Things to Consider Before Egg Donation
Helping someone else to have a family of their own by donating your eggs is such an amazing thing for any woman to do. We want to make the process as easy and straightforward as possible, and give you all the information you need to decide whether egg donation is right for you.
Tests & questionnaires
We ask all of our donors to fill out a medical form and family history questionnaire. These forms are a legal requirement for all fertility clinics and help us to distinguish whether you are suitable for egg donation. They are relatively simple and easy to complete, and our donation teams are there to help with any questions you have.
After your consultation with one of our Donation Coordinators, you will undergo blood tests and a quick ultrasound scan so the team can assess your fertility health.
Once you have decided to go ahead with your donation, you’ll need to visit the clinic between seven and ten times. We’ll do everything we can to ensure your appointments aren’t too disruptive to your day-to-day life.
After your first consultation and initial blood tests, you will normally then have an appointment with a Care counsellor. Here, you will be able to talk through the ethics of egg donation and any queries you may have, or emotions you may be feeling towards the donation process. Following this, you will have a consultation with a doctor who will answer any of your medical questions. You will then be scheduled in for three to five monitoring appointments, and one final appointment for egg collection.
Women who choose to donate their eggs are required to administer injections in order to stimulate their ovaries in preparation for egg collection. These injections stimulate egg production, ensuring the optimum amount of eggs are matured and ready to be retrieved on collection day. The nurses will make sure you fully understand the process, and are comfortable to do this before leaving the clinic.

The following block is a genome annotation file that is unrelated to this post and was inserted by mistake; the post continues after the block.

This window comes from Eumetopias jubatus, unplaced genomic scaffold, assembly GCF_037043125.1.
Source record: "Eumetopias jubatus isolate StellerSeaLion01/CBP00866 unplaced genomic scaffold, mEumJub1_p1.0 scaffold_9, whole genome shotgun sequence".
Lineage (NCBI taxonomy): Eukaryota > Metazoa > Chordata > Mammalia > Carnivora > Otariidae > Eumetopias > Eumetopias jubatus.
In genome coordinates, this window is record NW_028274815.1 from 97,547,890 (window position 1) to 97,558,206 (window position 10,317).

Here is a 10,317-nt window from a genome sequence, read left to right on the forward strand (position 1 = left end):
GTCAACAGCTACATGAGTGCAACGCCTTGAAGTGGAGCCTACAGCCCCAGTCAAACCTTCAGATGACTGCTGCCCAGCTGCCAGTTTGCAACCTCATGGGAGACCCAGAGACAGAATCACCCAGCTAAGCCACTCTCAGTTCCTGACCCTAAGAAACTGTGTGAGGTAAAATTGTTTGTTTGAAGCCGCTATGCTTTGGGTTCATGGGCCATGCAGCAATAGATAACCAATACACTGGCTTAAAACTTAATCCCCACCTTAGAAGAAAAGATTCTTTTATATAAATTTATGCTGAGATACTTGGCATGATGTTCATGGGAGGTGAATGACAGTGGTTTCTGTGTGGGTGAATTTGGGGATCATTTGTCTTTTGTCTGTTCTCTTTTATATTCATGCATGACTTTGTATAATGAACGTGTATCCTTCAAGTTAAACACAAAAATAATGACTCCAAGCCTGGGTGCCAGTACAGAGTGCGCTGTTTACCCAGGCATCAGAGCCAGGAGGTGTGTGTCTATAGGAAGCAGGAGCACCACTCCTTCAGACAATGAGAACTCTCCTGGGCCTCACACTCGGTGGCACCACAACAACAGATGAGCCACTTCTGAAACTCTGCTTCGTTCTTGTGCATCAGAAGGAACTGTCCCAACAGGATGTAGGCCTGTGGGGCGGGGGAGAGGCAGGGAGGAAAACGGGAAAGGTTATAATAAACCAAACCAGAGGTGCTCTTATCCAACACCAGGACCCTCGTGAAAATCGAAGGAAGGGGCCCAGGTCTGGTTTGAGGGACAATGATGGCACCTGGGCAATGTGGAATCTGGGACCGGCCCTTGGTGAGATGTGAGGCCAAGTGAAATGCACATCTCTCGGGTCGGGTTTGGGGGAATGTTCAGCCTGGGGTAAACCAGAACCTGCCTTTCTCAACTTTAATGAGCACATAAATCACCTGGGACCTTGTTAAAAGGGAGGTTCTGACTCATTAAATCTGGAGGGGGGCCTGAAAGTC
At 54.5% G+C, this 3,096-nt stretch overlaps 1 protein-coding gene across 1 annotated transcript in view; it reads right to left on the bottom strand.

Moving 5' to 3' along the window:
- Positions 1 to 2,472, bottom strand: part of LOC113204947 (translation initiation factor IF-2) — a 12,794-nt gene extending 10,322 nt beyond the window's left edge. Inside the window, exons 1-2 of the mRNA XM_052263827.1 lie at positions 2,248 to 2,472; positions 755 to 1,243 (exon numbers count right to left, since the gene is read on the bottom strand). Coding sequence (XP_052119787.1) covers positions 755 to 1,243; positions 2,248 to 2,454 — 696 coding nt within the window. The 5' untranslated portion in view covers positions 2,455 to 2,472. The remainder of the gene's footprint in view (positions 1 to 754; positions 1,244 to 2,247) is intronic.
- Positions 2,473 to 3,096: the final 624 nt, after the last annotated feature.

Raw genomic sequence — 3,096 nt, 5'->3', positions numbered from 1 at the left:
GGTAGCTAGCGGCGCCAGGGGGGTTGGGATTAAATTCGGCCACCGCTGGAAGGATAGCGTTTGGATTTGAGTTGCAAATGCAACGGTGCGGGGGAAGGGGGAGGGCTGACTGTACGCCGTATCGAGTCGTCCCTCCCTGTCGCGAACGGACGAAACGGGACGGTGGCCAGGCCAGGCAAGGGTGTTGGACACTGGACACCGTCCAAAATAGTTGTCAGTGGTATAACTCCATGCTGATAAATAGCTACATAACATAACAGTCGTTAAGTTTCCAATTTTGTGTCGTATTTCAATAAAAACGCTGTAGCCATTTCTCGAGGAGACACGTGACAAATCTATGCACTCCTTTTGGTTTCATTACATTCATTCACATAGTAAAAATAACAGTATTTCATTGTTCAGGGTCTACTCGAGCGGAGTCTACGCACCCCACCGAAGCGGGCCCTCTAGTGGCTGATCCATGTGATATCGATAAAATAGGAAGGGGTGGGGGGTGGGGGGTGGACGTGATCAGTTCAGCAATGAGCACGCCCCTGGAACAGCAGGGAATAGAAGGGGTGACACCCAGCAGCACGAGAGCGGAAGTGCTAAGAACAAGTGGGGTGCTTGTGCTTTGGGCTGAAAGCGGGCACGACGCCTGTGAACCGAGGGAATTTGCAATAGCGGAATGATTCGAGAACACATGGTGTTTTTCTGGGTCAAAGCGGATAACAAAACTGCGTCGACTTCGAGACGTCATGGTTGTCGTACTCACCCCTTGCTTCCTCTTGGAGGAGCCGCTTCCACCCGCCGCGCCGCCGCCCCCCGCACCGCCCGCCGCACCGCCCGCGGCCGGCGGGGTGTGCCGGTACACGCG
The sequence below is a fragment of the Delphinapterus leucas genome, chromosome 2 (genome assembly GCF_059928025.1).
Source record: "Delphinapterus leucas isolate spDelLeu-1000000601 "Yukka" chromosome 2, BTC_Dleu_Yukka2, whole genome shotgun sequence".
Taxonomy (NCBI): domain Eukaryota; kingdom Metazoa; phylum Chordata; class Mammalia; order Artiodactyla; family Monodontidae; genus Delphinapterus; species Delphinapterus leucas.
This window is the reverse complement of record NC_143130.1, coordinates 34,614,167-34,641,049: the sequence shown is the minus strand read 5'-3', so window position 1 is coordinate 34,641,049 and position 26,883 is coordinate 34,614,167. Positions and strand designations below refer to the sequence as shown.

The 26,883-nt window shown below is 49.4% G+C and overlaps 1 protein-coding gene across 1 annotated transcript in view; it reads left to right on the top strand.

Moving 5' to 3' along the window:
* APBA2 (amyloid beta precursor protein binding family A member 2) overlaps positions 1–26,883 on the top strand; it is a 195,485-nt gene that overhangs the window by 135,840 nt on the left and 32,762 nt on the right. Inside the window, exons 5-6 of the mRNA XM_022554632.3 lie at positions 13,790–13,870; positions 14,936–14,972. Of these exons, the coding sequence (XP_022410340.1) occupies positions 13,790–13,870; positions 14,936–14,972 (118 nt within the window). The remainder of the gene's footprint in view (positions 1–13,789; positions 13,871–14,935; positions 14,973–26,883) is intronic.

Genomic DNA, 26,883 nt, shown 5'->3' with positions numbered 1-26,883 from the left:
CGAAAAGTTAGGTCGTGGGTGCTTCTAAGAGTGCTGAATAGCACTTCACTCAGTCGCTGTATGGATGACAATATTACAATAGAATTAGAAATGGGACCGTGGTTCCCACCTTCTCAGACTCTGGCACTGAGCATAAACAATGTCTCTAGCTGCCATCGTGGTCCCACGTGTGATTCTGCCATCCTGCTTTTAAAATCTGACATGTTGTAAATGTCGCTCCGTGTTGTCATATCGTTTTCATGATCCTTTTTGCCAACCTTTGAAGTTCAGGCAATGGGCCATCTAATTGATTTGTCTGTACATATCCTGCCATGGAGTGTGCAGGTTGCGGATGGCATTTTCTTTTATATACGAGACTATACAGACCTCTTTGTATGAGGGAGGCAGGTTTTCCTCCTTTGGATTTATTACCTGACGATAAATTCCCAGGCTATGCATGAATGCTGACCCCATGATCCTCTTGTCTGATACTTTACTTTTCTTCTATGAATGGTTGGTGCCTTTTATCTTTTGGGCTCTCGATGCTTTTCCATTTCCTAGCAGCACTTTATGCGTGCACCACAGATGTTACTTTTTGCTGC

The injections are easy to administer, and can be done in the comfort of your own home. If you do feel you are unable to administer the injections yourself, it may be comforting to ask a partner, friend or family member to help you carry this out.
In 2005, the laws regarding egg/sperm donor anonymity changed to allow any child born from donated eggs/sperm access to identifiable data about their donor when they turn 18 years old.
It must be noted that you will not be financially or legally liable for any children born from your donation. The recipients of your donated eggs are the legal parents of any child born as a result.
If you decide that you would like counselling, our Care counsellors are available to chat with you virtually. They can advise you on things like the information that would be given to any children born from your donation and answer any questions you may have.
We’re here to give you all the facts, figures advice, and support you need to give another woman the chance to have a family of her own. So, if you have any further questions or concerns regarding egg donation at Care, please don’t hesitate to get in touch with us.